Second, there must be resources readily available—products that facilitate the incorporation of IT in learning. Organizations can donate old computers and telecommunications services to local communities that bridge the gap between technology and learning—like smartphones and internet access.

More importantly, there must be accessibility to human capital—providing the right human resource training in impoverished communities.

Once the issue of accessibility is solved, it becomes extremely easy to deliver any tech-led learning program, in any impoverished community.

 

BE: What legacy do you want to leave with your work?

Peace:  There is an old African proverb, “Until the lion learns how to write, every story will glorify the hunter.” I want to leave a legacy of someone who fought to make an impact and show the youth in Africa and all over the world that they can achieve their fullest potential no matter what life throws at them.

 

BE: Who inspires you?

Peace:  The work of Oby Ezekwesili; from speaking up to the Nigerian government when over 200 girls got abducted by terrorists to launching the Bring Back Our Girls campaign, her work has played a key role in how I perceive the importance of taking action. In a country plagued with corruption, she stood for what was right and caused the world to pay attention.

 

In her role as host of Forbes AfricaTV’s, My Worst Day with Peace Hyde, Hyde has learned that the most successful business moguls all have insurmountable odds to overcome. By blending her roots in education with her passion for media, giving, and entrepreneurship, Peace Hyde is using her voice to change the globe one ‘Youngpreneur’ at a time. By giving them the tools, resources and capital to start, grow, and sustain viable businesses, Hyde is living her life’s motto of helping people understand and realize that, “So long as they trust the process, put their minds to it, and never quit, they can create whatever future they want for themselves and their families”—one business at a time.

 

Click here to see what inspires Peace Hyde.

For more on Peace Hyde, check out her bio here.

Follow Peace Hyde on social media:

Twitter: @peac_hy

Instagram: @peac_hy

FB: Peace Hyde

SnapChat: Peace Hyde


Crystal I. Berger is the author of “Be Extraordinary: Claiming a Life of Purpose, Passion and Prosperity.” She’s a motivational speaker, host, and producer/writer. Check out her podcast “Extraordinary” on FOX News Radio. Crystal writes for FOX News Opinions and FOX News Magazine in addition to being a fill-in host for Joy In Our Town on the Trinity Broadcasting Network. Follow Crystal @cbinspires and hashtag #BeEXTRA and #BEInspired always!

OPM (Other People’s Money) Funding Strategies for Tech

funding

Learn how savvy minority tech entrepreneurs accelerate past early funding constraints; sourcing cash from customers, lenders, and investors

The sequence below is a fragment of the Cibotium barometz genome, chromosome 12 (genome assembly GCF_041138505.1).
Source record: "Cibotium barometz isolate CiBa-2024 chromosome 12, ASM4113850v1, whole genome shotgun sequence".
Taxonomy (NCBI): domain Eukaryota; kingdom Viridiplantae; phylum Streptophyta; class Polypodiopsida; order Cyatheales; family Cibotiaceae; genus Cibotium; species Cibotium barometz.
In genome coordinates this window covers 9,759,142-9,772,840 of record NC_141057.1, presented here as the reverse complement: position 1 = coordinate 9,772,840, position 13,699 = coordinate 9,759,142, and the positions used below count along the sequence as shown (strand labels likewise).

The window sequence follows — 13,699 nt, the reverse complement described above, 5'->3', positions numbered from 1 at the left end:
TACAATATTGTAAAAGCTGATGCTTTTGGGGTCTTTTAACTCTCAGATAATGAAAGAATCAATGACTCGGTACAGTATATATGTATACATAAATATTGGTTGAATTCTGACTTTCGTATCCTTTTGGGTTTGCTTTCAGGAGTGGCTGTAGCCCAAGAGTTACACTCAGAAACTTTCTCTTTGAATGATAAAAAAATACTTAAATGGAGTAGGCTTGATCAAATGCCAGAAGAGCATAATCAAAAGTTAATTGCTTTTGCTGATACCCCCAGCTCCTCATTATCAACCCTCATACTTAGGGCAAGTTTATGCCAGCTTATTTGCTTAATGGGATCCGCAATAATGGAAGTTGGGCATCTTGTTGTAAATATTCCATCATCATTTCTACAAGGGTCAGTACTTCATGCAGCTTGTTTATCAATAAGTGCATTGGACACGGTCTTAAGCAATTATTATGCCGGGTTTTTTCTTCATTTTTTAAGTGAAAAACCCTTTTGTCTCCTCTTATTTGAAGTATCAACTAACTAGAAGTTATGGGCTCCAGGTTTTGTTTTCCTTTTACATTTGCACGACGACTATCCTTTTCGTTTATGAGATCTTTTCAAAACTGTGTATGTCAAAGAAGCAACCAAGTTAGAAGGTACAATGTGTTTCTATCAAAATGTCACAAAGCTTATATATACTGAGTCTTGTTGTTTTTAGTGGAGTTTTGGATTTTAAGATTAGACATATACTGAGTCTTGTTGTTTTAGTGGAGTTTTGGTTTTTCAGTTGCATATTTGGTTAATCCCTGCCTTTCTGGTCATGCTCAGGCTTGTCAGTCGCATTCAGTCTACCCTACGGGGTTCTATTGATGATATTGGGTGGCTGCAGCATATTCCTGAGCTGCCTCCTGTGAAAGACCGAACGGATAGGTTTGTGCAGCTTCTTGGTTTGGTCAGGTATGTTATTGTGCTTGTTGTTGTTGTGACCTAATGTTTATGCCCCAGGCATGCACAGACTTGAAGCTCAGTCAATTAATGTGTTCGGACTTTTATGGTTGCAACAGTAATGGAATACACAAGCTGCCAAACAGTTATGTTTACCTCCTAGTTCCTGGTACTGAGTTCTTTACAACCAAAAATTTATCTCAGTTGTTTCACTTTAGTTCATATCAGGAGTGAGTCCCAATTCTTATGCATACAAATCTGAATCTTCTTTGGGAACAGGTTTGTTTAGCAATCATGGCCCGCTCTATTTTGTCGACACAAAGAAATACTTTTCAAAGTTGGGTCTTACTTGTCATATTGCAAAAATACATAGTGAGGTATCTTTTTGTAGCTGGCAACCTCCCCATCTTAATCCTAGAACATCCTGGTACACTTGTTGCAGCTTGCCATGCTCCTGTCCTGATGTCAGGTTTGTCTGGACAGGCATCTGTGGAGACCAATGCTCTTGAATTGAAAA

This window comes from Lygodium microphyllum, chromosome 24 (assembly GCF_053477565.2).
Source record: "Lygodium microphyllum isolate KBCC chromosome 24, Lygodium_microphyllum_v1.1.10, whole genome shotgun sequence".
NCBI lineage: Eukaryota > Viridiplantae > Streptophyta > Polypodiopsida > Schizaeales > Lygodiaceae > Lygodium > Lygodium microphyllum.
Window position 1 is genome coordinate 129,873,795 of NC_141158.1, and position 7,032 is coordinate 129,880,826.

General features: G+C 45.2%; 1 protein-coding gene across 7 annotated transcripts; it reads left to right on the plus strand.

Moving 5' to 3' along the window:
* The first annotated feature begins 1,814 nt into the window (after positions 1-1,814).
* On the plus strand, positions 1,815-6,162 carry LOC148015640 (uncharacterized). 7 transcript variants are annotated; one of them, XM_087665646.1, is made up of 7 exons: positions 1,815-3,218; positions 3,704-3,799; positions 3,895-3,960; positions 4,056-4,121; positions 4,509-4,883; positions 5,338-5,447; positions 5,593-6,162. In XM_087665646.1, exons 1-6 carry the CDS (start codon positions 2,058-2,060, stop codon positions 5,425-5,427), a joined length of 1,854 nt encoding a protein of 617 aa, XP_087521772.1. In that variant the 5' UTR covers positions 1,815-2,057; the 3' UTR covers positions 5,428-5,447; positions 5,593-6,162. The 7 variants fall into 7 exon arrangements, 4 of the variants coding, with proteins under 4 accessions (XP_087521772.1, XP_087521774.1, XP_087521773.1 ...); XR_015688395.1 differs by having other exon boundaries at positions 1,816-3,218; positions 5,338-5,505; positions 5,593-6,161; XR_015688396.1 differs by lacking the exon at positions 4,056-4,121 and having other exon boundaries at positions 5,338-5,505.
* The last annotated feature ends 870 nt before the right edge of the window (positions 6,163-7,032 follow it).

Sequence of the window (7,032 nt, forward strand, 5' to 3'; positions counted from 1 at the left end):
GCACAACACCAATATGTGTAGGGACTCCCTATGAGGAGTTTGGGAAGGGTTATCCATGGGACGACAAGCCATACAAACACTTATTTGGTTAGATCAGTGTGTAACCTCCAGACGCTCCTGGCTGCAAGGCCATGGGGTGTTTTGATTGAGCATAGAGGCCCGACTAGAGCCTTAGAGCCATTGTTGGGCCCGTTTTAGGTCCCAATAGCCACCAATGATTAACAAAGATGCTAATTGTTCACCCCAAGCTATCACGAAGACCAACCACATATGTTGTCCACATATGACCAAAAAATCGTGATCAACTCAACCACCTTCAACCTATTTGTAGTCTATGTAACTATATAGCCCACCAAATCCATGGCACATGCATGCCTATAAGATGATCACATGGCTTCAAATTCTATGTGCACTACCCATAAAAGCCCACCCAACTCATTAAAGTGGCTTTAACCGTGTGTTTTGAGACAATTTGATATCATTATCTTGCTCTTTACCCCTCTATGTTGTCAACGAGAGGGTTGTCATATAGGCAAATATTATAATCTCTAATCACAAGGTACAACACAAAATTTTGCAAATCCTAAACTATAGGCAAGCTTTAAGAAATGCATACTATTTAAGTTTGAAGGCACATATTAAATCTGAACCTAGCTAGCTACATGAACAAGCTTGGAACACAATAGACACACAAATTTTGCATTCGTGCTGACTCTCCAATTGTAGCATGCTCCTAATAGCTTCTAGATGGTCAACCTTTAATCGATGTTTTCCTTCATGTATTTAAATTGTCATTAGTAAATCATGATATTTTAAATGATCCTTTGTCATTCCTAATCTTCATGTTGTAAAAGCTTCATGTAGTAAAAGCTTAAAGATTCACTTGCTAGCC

Minority business ownership in tech growth industries hovers around 4% nationwide. It’s a stat indicating a growing “innovation gap”—compounded by insufficient liquidity and limited debt or equity funding. These and other persistent factors inhibit tech entrepreneurship from spreading widely throughout communities of color.

Growth Accelerators such as Minority Venture Partners Inc. (MVP) were launched to address this innovation lag, providing advanced entrepreneurial training and comprehensive startup support to minority and women-led firms. MVP is, however, a departure from traditional accelerators in that the program doesn’t make direct investments into its participants. Instead, the accelerator treats limited capital as a “given,” encouraging each team to ideate around their respective funding shortfall. This includes doubling down on “biz-dev” fundamentals, such as selling to big business or marketing to a niche. These efforts ultimately strengthen  each participant’s ability to secure OPM (“Other People’s Money”) from non-institutional sources.

If you’re an aspiring minority tech entrepreneur looking to similarly innovate past early funding constraints, consider MVP’s top three (3) strategies for sourcing requisite cash from customers, lenders, and investors:

Fish in a bigger pond.

MVP’s participants develop mobile, social, and digital tech innovations, but are often too young to attract institutional funding. These teams revisit their essential business model, which includes shifting from B2C to B2B customers. The strategic assumption is that the central technology they’ve created offers significant and equal value to corporate clientele. The result is larger receipts, higher margins, and reduced capital requirements for entering the market.

Time your ask.

Research suggests minority and women tech founders share common startup experiences. This includes, but is not limited to: bootstrapping, heavy use of credit, and frequent borrowing rounds from friends and family. Also, 80% of new businesses don’t qualify for bank loan products. Timing the ask means painting the right portrait, at the right time, and for the right audience—the lending institution. Before giving the bank your best pitch, build an asset portfolio that includes elements banks like to see: cash, receivables, and inventory (where applicable). You’ll ultimately improve your business profile as a good lending risk and gain leverage with competing micro-lenders offering friendlier borrowing terms.

Sell the future.

Angel investors and VC’s are always on the hunt for startups that project as home runs. Selling the future entails communicating the best financial picture of your business along with a reasonable timeline for investor ROI. TAM, or total addressable market, is also a big selling point appealing to investors. Many seek first-mover opportunities in industries having the size, outlook, and potential for lucrative upside.